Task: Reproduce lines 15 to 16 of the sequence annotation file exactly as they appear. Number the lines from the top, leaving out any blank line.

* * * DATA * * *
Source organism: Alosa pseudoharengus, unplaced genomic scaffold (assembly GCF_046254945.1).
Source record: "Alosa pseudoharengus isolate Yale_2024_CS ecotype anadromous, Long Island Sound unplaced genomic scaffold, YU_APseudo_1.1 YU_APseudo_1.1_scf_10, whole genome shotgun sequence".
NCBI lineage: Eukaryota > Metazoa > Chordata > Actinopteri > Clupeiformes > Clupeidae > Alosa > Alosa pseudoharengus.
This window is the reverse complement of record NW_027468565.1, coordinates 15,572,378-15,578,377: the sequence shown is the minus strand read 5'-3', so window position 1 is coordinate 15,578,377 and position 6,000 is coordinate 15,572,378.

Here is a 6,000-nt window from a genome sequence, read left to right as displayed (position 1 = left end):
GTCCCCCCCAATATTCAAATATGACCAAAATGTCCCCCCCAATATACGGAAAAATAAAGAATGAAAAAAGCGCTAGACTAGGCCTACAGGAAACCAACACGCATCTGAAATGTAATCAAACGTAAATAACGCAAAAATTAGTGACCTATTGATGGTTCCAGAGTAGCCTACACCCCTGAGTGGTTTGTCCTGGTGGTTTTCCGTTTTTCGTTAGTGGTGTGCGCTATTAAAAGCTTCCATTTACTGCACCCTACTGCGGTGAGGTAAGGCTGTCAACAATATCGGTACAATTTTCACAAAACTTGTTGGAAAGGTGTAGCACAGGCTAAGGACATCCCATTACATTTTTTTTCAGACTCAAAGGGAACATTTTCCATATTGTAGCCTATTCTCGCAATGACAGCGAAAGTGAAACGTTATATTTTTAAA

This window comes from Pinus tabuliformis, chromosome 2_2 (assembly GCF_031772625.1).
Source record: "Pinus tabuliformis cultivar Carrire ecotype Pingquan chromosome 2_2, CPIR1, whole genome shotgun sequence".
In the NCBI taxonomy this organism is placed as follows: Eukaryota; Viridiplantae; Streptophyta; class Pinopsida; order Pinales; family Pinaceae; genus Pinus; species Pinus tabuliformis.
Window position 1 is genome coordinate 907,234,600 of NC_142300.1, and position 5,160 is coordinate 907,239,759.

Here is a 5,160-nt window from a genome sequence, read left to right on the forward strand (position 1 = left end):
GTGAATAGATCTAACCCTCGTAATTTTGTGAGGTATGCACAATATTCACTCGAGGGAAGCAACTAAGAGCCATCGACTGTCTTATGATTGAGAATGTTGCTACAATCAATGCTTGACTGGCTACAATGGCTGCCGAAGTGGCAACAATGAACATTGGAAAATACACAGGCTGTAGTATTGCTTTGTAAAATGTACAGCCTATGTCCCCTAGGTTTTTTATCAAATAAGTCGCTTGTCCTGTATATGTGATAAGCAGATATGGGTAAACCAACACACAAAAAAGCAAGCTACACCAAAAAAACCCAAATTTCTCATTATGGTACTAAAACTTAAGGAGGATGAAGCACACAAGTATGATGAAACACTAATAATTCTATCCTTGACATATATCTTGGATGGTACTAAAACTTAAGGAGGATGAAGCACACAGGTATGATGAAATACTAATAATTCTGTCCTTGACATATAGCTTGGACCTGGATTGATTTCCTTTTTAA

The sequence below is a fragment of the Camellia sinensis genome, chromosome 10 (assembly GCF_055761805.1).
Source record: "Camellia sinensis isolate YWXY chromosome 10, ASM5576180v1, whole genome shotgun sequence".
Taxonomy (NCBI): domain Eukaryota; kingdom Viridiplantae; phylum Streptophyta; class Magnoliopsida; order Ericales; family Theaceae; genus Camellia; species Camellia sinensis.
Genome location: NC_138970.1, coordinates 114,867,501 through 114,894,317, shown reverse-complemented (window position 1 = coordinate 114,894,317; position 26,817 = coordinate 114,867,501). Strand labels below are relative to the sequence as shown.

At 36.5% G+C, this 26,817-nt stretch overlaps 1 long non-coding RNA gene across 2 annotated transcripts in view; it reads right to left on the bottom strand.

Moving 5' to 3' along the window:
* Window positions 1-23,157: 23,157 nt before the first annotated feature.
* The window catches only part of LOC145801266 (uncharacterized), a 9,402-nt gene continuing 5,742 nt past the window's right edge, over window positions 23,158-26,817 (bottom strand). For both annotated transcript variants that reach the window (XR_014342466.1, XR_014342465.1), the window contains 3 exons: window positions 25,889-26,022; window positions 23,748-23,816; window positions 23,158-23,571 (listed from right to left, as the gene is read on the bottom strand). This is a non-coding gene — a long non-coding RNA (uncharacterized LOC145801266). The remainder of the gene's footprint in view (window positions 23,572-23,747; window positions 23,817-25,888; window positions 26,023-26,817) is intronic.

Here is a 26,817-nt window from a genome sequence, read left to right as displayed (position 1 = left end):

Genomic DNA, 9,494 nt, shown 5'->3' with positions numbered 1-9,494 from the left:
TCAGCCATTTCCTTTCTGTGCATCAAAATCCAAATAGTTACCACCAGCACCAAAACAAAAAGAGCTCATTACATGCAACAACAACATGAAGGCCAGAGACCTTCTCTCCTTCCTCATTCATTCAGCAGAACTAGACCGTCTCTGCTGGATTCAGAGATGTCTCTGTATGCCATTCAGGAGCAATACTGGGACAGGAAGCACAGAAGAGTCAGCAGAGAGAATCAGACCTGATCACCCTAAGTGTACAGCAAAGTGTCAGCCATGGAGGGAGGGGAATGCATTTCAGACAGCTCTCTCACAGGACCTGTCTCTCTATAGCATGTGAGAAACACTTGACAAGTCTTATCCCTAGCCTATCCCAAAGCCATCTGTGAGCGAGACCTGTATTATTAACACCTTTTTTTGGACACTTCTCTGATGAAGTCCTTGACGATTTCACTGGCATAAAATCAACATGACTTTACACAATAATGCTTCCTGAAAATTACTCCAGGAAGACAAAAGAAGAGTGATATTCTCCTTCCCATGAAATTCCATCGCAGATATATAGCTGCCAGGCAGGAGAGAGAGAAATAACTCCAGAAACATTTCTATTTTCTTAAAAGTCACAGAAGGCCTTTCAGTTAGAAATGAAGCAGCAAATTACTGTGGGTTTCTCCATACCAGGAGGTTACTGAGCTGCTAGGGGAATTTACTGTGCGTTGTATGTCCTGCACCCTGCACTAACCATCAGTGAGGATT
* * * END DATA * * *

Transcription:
Taxonomy (NCBI): domain Eukaryota; kingdom Viridiplantae; phylum Streptophyta; class Magnoliopsida; order Ericales; family Theaceae; genus Camellia; species Camellia sinensis.
Genome location: NC_138970.1, coordinates 114,867,501 through 114,894,317, shown reverse-complemented (window position 1 = coordinate 114,894,317; position 26,817 = coordinate 114,867,501). Strand labels below are relative to the sequence as shown.